Interacting with your autistic child

No matter how old your child is, spending time together will help you both have fun and stay positive! Here's a list of play ideas.

Play with young kids! Share favorite activities with older kids and teens!

No matter how old your autistic child is, spending time together will help you both have fun and stay positive!  It also strengthens your role as a trusted ally for your child.

Image of a parent holding up a child
For younger children, playing together can help them with development, learning and forming relationships. It will also create opportunities for them to practice social skills and communication.



Purposeful Play  can help your child work on these skills: 

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  • Listening to Instructions
  • Expressing Themselves
  • Stronger Hand and Eye Coordination 
  • Social Interactions and Taking Turns

  Click on the link at the bottom of the page to see a list of ideas for purposeful play. (It will open in a new tab or appear in the bottom corner of your screen.)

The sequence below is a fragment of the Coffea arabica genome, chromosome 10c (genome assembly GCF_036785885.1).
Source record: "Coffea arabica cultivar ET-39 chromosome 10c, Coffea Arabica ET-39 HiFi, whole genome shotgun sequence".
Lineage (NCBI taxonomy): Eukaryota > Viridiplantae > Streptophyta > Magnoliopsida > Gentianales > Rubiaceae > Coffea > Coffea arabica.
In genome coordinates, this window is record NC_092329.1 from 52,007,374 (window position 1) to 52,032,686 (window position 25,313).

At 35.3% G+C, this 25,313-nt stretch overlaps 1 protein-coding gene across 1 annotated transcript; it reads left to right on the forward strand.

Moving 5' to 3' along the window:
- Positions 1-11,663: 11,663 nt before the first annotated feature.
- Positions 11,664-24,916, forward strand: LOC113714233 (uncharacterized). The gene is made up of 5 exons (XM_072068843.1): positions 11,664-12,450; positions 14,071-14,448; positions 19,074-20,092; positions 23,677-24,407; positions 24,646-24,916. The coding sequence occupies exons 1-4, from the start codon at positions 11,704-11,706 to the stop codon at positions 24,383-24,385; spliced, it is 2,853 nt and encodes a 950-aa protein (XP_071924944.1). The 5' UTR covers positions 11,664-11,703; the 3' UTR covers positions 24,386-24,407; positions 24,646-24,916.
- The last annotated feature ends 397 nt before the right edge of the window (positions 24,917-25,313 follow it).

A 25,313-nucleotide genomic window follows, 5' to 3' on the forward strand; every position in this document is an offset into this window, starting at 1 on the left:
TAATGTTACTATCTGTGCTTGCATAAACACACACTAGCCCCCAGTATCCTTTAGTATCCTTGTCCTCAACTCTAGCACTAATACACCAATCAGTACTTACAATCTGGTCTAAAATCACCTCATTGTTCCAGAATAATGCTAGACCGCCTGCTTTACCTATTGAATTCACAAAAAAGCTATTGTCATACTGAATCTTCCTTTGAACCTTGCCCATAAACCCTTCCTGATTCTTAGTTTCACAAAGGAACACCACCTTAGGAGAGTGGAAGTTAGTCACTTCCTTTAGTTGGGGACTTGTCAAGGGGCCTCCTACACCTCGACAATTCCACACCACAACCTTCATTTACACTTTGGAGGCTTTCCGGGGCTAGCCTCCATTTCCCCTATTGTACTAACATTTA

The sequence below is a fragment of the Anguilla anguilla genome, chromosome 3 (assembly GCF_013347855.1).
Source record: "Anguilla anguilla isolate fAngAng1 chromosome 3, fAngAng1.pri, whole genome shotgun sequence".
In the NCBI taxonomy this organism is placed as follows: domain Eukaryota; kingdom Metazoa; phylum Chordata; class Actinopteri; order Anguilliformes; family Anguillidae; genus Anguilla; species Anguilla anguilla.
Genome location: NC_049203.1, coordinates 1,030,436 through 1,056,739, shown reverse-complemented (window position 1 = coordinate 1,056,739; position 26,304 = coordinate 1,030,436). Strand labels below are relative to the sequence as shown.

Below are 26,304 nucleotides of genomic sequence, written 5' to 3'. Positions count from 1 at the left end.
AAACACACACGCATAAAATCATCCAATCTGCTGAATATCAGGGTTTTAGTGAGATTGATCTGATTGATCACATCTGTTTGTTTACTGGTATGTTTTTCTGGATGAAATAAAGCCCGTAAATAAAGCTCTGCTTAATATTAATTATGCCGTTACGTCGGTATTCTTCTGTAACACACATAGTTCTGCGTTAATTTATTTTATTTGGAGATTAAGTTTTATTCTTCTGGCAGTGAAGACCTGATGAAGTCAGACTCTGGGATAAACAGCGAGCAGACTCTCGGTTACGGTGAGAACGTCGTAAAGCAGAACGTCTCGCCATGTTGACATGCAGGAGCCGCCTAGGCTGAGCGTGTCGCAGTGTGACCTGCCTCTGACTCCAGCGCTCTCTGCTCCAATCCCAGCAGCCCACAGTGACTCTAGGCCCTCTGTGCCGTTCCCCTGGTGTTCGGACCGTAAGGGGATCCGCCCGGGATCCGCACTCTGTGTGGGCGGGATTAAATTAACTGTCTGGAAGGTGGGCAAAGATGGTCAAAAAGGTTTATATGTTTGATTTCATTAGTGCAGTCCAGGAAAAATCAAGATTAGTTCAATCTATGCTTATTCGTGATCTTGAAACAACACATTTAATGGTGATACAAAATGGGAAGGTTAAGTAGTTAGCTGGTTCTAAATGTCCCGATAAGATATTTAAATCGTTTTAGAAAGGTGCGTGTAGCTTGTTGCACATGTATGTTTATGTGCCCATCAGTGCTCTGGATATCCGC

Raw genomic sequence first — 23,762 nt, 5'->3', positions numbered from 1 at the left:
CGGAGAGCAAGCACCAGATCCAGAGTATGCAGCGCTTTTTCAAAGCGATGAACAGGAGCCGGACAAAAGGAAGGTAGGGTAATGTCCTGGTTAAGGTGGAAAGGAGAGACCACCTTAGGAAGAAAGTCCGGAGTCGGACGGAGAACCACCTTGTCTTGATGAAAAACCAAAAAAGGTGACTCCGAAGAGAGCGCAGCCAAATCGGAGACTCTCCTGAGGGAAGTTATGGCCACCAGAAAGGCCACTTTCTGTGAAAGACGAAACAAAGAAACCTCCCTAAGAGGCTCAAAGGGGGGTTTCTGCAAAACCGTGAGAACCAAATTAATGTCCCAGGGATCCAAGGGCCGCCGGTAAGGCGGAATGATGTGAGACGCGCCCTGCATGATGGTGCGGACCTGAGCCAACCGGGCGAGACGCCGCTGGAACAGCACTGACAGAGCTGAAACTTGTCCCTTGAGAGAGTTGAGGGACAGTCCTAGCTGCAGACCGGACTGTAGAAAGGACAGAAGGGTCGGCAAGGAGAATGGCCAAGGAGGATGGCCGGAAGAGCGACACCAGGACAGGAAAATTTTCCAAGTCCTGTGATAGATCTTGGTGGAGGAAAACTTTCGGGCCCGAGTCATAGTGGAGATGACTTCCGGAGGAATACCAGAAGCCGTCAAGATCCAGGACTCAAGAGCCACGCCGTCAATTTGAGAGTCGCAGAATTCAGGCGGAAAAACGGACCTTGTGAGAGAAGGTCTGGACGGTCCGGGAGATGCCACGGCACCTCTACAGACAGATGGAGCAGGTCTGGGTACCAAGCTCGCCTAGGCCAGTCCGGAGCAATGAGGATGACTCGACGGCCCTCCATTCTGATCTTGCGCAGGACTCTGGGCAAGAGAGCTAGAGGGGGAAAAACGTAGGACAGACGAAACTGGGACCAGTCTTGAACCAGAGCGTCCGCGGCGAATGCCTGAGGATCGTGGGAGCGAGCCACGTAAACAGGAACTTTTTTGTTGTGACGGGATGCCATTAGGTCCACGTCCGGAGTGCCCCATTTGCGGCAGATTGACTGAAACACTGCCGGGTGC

If your autistic child is a preteen or teen, having a strong relationship with family members will help them through the challenges of adolescence.

 Image of two older kids waving

For older kids, this may just mean doing things they like to do, but together.




Here's what you can do:

  • Take them to hear music, run around outside, play a video game, line things up in neat rows, learn everything about polar bears...

  • Talk to them, ask questions, learn from them, and show that you can enjoy these things together!

  • Let yourself be silly and curious. Try to follow instead of lead.

  • Try to see the joy that your child sees in their favorite activities.

Kids with autism spend a lot of time being very aware of how different they are. Doing their things together like this can help them be happy about who they are. And it can help you know them a little better. And best of all, it can create that strong personal bond that is so important for all of us!

Sources: University of Washington Autism Center, Autism Speaks, Profectum